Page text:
Television is one thing that unites people across the country, in that almost everyone watches at least some. However, the landscape of TV offerings has expanded so much with hundreds of cable channels available, that you need a chart to keep up with it. Or many charts. Since I always get a kick out of the entertaining charts people make, I've rounded up a few that try to make sense out of all these television shows.
1. Line/Bar Graphs: Sci-Fi TV
Internet citizens have a particular love for science fiction, compared to the population as a whole, which is understandable among folks who embrace technology. These are also the type of people who like to make and read charts and graphs. Stephanie Fox of io9 made an extensive pair of graphs that show how various types of science fiction TV have evolved since 1970. I had to snip it to show here; you can see the full version at io9.
2. Flowchart: Selecting a Science Fiction Series on Netflix
If the current science-fiction offerings on TV don't appeal to your particular tastes, there are many available on Netflix. Watching years of series at a time takes some commitment, so you may want to use this handy flowchart to select a series you aren't already familiar with. This is a large chart; only the beginning point is shown here.
3. Venn Diagram: TV for Math Geeks
It's a good thing that reruns are available, since ultra-geeky TV shows are few and far between. There is one favorite show those in the math-based disciplines can agree on, and The Big Bang Theory's biggest fans may well resemble the characters on the show. The person who is so invested in the selection of these shows that he/she made a Venn diagram about it is apparently so into a chosen discipline that he/she neglected to learn how to spell.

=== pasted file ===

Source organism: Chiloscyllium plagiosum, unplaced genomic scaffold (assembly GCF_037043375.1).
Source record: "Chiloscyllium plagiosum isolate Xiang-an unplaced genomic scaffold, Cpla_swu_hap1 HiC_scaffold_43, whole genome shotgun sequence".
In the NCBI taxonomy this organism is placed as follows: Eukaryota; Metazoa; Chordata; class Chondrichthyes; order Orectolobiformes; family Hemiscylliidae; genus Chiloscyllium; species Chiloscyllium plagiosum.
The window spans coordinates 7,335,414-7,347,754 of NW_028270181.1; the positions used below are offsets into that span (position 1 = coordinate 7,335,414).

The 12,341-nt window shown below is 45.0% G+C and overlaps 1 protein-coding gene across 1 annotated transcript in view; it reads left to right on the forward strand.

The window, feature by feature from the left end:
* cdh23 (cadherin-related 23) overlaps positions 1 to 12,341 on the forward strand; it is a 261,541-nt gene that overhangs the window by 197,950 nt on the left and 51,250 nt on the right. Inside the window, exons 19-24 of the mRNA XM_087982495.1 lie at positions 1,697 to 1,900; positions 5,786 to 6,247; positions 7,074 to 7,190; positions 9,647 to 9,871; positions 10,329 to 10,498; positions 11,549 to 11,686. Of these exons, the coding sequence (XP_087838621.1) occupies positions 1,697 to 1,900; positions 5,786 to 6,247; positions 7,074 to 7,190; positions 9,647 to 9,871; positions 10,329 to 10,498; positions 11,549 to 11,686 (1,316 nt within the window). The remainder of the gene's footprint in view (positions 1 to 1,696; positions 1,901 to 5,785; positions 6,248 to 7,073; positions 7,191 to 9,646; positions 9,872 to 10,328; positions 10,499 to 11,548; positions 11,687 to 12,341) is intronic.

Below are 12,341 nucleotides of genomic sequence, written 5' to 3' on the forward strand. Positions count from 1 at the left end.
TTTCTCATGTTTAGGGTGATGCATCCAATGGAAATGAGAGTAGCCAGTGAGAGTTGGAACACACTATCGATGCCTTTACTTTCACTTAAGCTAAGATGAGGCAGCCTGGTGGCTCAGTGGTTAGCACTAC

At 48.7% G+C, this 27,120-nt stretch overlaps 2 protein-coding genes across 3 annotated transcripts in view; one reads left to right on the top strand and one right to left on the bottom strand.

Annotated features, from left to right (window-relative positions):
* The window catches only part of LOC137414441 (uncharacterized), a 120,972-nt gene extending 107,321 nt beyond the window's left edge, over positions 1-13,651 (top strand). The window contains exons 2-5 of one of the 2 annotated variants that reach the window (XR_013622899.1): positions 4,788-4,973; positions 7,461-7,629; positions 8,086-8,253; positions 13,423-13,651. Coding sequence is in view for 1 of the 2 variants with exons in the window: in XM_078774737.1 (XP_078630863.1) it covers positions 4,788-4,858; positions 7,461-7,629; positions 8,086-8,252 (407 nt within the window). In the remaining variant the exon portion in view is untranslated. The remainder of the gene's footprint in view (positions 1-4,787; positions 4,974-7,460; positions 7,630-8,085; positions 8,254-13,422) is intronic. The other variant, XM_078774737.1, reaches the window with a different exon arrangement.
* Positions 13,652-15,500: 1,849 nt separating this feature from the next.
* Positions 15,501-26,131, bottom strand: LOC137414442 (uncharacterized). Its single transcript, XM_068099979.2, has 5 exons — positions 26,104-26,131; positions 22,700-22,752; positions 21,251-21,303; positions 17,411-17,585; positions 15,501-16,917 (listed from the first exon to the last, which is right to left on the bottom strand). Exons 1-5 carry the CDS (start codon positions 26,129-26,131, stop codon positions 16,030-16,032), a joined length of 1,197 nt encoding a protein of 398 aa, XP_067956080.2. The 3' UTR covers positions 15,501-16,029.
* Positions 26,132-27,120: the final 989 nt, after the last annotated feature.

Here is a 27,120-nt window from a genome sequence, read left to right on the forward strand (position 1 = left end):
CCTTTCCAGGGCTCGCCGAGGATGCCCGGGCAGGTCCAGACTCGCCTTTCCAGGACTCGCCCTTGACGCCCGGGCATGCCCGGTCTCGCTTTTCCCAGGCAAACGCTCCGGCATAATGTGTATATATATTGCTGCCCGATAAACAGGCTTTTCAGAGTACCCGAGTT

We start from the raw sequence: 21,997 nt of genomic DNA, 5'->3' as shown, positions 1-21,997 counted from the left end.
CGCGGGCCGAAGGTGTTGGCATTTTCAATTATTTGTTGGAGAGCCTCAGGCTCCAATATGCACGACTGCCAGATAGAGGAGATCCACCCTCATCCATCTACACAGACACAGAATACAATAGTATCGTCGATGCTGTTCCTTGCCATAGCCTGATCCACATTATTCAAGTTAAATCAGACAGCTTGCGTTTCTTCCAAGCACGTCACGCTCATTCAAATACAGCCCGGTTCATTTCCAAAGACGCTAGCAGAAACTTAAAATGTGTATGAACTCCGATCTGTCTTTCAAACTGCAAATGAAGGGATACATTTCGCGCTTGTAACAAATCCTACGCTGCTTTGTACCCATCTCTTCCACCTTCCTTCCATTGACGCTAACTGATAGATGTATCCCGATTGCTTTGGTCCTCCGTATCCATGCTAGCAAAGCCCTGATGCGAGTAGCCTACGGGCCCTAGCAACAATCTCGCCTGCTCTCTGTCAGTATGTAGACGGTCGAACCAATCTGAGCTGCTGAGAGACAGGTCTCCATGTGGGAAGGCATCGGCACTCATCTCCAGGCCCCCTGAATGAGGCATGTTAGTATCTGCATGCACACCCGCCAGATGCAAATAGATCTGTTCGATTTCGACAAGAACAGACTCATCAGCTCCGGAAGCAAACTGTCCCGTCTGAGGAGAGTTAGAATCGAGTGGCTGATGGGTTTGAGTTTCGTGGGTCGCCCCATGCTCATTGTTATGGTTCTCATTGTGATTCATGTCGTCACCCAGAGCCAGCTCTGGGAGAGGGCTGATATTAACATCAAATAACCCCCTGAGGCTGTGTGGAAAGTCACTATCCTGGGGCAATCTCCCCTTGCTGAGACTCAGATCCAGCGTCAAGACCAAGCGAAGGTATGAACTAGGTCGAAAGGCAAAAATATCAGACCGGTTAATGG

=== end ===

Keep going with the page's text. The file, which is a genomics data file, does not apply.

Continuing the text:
In 2012, reality shows dominate our TV channels. They are much less expensive to produce than classic TV sitcoms and dramas, and people watch them. The definition of reality TV covers a lot of ground, from jobs to game shows to documentaries, so that the only thing they have in common is that they are referred to as "unscripted." And there are too many of them to include them all in one chart or graph.
4. Diagram: The Intersecting World of Reality TV
If you ever flip through the cable TV channels, you’ve probably noticed how many reality series cluster around an existing idea. Yes, there’s a lot of shows set in Louisiana. And quite a few set in Alaska, too. I once quipped that a network sees no use in wasting a field office on just one show, or two, or three. But what you see here is just a small portion of the Reality TV Venn Diagram by Margaret Lyons and Jen Cotton. The whole chart is much more extensive.
If you can't read it here, see the full-size version of overlapping ideas at Vulture. And yes, I am aware that this is actually an Euler diagram, which shows existing sets and relationships, and not a true Venn diagram that would show all possible relationships.
5. Flowchart: Proof That 99% of Reality TV Started With The Hills